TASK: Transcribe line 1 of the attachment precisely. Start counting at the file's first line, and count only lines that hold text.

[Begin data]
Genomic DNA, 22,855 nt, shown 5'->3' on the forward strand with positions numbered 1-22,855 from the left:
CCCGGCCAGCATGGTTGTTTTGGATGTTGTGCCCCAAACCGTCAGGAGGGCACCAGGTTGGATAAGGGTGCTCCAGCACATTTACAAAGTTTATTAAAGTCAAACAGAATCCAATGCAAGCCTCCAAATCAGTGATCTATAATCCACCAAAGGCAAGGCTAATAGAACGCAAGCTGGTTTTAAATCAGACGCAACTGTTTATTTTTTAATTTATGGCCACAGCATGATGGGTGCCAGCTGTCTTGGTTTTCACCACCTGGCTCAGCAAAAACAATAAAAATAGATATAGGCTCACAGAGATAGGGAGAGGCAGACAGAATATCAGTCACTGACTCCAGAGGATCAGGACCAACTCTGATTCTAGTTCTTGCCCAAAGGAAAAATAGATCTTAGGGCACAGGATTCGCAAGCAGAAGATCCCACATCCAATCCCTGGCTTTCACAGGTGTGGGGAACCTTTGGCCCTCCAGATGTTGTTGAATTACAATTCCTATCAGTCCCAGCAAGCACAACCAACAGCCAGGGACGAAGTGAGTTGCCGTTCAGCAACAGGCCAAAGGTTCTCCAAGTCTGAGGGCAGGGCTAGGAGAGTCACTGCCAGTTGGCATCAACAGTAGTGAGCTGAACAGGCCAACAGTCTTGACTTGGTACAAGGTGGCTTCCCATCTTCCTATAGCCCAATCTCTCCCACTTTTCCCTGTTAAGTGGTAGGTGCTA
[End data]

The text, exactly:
Genomic DNA, 22,855 nt, shown 5'->3' on the forward strand with positions numbered 1-22,855 from the left: